007 would Bond with these historic spy gadgets

A spring-wound 35mm camera concealed in a modified cigarette pack was an ideal spy tool.
A spring-wound 35mm camera concealed in a modified cigarette pack was an ideal spy tool.
Photo: International Spy Museum

Never mind that espionage is a dangerous line of work. The secret agent game promises plenty of intrigue and lots of fun spy gadgets.

 If I knew exactly what today’s tools of the trade are, someone would probably have to kill me. Politics and enemies change but spies’ needs are essentially timeless: Disguises and false papers maintains a cover, tracking and listening devices record movements and conversations, and small, secret cameras copy documents and photograph dubious characters.

A hidden weapon can get a spy out of a jam. A concealed cyanide pill — so the intensely devoted might say — beats interrogation.

We love our spy stories. It is why the James Bond film franchise endures, James Patterson sells books and there are spy museums from Prague to Washington, D.C. (where there are two). Here’s a less-than-clandestine peek into the shadowy spy gadgets that filled the world of espionage over the years.

CIA spends years trying to break Apple’s security

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The CIA is gunning for Apple's security. Photo: Spy vs. Spy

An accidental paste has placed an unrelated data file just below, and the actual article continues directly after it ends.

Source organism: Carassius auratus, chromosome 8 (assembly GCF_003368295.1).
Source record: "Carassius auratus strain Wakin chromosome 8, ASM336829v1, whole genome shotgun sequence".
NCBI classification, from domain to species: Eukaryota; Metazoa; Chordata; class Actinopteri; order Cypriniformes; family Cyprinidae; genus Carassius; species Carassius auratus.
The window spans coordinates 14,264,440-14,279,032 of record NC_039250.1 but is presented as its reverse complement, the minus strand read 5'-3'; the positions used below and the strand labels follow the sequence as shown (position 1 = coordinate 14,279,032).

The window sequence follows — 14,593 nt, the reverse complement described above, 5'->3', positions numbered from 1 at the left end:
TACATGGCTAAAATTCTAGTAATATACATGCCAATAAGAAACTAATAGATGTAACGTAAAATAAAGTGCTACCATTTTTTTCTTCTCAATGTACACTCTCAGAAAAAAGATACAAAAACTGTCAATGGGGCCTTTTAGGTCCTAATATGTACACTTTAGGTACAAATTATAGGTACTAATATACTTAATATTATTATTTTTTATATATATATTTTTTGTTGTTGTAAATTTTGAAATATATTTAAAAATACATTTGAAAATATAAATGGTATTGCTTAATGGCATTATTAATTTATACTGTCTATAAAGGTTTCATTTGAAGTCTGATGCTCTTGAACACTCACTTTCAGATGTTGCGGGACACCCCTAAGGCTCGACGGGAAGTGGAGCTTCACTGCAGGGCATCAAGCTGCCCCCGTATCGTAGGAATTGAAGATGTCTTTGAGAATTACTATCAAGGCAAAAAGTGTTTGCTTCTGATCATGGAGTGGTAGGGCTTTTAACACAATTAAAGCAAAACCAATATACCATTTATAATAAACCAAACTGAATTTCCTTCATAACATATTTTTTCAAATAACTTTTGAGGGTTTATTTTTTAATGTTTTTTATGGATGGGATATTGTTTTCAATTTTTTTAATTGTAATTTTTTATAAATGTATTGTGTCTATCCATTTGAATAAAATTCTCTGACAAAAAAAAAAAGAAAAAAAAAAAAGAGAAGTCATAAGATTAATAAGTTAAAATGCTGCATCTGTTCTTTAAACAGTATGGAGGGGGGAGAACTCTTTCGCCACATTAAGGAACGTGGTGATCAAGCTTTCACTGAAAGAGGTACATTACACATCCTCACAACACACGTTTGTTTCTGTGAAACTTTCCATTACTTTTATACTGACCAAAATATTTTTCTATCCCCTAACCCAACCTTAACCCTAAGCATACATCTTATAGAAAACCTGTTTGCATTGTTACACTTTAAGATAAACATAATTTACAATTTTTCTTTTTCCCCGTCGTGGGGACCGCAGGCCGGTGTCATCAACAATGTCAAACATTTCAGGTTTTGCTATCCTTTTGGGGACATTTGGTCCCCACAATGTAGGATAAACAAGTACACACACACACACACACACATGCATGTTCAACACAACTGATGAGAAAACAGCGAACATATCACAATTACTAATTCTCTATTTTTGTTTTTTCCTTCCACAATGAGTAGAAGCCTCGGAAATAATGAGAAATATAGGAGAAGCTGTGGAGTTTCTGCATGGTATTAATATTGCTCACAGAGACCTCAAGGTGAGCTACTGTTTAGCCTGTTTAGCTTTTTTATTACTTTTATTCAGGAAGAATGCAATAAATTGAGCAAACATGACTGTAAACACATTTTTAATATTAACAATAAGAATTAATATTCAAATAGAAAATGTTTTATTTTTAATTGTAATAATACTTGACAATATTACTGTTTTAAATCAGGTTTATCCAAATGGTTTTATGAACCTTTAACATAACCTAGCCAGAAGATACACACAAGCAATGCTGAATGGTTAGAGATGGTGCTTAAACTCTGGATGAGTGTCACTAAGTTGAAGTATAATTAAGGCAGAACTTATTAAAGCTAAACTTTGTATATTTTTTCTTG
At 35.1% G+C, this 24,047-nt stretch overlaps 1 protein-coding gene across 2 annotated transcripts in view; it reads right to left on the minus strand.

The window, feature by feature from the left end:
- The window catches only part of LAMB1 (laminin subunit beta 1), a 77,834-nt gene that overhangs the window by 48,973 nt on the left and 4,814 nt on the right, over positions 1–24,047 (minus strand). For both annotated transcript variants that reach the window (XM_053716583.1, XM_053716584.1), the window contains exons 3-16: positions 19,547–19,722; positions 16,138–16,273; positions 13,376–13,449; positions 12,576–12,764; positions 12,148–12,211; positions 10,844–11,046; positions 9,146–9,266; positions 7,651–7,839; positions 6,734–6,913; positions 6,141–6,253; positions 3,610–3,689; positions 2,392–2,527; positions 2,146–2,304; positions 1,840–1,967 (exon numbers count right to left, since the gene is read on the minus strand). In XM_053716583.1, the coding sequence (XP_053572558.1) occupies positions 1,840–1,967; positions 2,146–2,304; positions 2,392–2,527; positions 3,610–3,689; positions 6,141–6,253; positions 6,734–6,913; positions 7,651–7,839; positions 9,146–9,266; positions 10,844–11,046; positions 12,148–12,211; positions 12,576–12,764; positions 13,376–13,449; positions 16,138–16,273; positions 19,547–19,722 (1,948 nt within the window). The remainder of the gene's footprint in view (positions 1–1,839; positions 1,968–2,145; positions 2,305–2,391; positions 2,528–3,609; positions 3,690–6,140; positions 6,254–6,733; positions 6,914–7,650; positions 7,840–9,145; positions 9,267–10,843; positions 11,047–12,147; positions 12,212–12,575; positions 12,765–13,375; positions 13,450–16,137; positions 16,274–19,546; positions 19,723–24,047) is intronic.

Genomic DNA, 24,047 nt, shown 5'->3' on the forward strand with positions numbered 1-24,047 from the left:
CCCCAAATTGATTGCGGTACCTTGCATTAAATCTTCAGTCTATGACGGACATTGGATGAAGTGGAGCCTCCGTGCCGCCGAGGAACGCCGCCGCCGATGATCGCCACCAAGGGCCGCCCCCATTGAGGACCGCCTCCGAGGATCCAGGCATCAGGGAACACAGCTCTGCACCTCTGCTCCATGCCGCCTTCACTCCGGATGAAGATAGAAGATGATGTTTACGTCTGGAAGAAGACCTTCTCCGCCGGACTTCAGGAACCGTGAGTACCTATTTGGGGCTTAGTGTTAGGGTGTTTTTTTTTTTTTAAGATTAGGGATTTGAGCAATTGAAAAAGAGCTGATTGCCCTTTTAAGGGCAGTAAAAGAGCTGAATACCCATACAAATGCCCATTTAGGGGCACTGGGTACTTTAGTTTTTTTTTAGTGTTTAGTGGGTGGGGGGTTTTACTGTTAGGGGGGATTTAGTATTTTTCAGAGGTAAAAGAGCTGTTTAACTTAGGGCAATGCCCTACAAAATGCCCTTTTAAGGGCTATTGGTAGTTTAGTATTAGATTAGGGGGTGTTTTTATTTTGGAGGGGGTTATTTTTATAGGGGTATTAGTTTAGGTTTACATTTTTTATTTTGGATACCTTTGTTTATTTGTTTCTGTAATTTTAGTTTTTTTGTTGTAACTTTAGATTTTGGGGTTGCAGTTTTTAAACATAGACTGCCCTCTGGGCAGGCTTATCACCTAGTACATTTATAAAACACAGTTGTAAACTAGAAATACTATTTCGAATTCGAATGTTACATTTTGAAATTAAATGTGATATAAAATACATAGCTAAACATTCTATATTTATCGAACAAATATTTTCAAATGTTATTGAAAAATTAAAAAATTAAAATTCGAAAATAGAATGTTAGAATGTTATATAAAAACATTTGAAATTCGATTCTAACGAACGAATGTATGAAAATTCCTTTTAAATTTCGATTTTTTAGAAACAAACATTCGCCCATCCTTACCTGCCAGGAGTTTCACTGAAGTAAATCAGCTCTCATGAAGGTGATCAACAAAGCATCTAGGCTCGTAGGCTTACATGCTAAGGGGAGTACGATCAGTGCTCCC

The CIA is gunning for Apple's security. Photo: Spy vs. Spy

The CIA has been been involved in a multi-year effort to crack iOS security, according to new information provided to The Intercept by whistleblower Edward Snowden. The attempts have been the focal point of multiple yearly CIA conferences called “The Jamboree.”

Among the possible solutions proposed include a means of “whacking” Xcode, the software used to create apps for iOS and Macs. Researchers claimed they had discovered a means by which Xcode could be manipulated to allow devices to be infected, so as to allow for the extraction of private data — thereby creating a “remote backdoor” that would disable core security features and allow undetected access to Apple devices.

Do New Apple Engineers Really Have To Work On Fake Projects?

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Apple-headquarters-Cupertino-Clifornia-exterior-001

There’s a belief that Apple makes new engineers work on fake products until they can be trusted. According one of the company’s former employees, Adam Lashinsky, who published the book Inside Apple last January, the Cupertino company hires people into so-called “dummy positions” until it’s confident that they can be a part of upcoming products without leaking information.

But how accurate are those claims? We know Apple takes secrecy very seriously, but would it really waste time and money on giving people fake projects just to ensure they won’t squeal?

Almost certainly not.